The purpose of this award is to recognize and encourage outstanding experimental or theoretical contributions to condensed matter and materials physics. While the main criterion for awarding the Brockhouse medal is the excellence of the research accomplishments, preference will be given for recent important advances in condensed matter and materials physics.
The candidate's research should have been done primarily in Canada or in affiliation with a Canadian university, industry or government laboratory. The medal will be awarded by the Canadian Association of Physicists on the recommendation of a selection committee established by the Division of Condensed Matter and Materials Physics. The medal will normally be awarded to one person but may be shared when several candidates have contributed significantly to the same research accomplishments.
In addition to the medal, the recipient(s) will receive a certificate citing the contributions being recognized by the award. The recipient(s) will also be invited to give a talk at the CAP Congress where the medal will be presented.
Carlos Silva, Université de Montréal,
for his original developments in transient optical spectroscopies which have brought deep insights into the understanding of electronic excitations in molecular semiconductors.
John Page, University of Manitoba,
for significant and original contributions to the understanding of ultrasonic wave phenomena in complex media through the development and application of new experimental techniques to characterize the structure and dynamics of such materials, including the first demonstration of Anderson localization of classical waves by disorder in three dimensions.
Ian Affleck, University of British Columbia,
for his original and influential contributions to the theory of condensed matter systems, particularly in the application of conformal field theory techniques to the Kondo effects and quantum impurity problems and advances in the theory of quantum magnetism in low dimensions.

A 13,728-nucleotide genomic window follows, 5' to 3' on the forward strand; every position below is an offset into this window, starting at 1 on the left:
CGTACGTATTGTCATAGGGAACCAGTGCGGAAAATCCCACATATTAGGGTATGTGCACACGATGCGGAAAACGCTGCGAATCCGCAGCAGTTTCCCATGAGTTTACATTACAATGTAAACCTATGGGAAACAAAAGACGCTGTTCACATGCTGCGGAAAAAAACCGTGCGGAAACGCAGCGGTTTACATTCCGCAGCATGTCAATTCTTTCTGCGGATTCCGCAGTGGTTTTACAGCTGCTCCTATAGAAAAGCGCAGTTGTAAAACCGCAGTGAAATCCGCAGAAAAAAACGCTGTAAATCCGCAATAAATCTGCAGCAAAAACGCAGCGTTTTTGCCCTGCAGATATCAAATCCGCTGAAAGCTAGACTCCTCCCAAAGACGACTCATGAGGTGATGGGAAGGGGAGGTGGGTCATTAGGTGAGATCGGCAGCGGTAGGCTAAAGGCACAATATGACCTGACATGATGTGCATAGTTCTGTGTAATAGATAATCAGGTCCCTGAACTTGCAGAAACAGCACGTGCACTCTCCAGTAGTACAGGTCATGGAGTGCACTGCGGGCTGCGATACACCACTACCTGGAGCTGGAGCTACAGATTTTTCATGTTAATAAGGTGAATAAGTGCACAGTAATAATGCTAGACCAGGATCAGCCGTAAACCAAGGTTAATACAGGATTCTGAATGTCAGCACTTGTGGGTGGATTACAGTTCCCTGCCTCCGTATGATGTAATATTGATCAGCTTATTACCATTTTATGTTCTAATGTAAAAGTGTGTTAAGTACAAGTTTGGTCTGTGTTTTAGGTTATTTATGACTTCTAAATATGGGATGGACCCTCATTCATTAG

James Forrest / Kari Dalnoki-Veress, University of Waterloo and McMaster University respectively,
for their outstanding collaborative work in the physics of macromolecules in thin films, as well as near surfaces as interfaces.
Douglas Bonn, University of British Columbia,
for his contributions to the field of high temperature superconductivity.
Bruce D. Gaulin, McMaster University,
for his internationally recognized contributions to the field of collective phenomena in magnetic, superconducting and structural systems using X-ray and neutron scattering techniques.
Gordon W. Semenoff, University of British Columbia,
for his seminal contributions to the theory of Graphene and its massless quasiparticles. Prof. Semenoff is an internationally recognized leader in this field with an outstanding publication record whose work has shown that (quoting Philip Stamp, Director of the Pacific Institute for Theoretical Physics) “the idea that a theorist could predict all the important features of a material that did not even exist,…, and have the insight to predict in exactly which kind of system experiments should look for – this seems almost to good to be true.”.
Michel Gingras, University of Waterloo,
for his seminal contributions to the statistical mechanics description of random disordered systems and geometrically frustrated magnetic systems. Dr. Gingras is an internationally recognized leader in this field with an outstanding publication record whose work has served (quoting Dr. Thomas Rosenbaum, J.T. Wilson Distinguished Service Professor, University of Chicago) “to point the community as a whole to a new perspective on how local disorder and frustration can be connected to a material’s macroscopic response”.
Jess Brewer, University of British Columbia,
for his pioneering work to develop muon spin relaxation and related techniques, leading to the creation of an important new field in materials physics.
Sajeev John, University of Toronto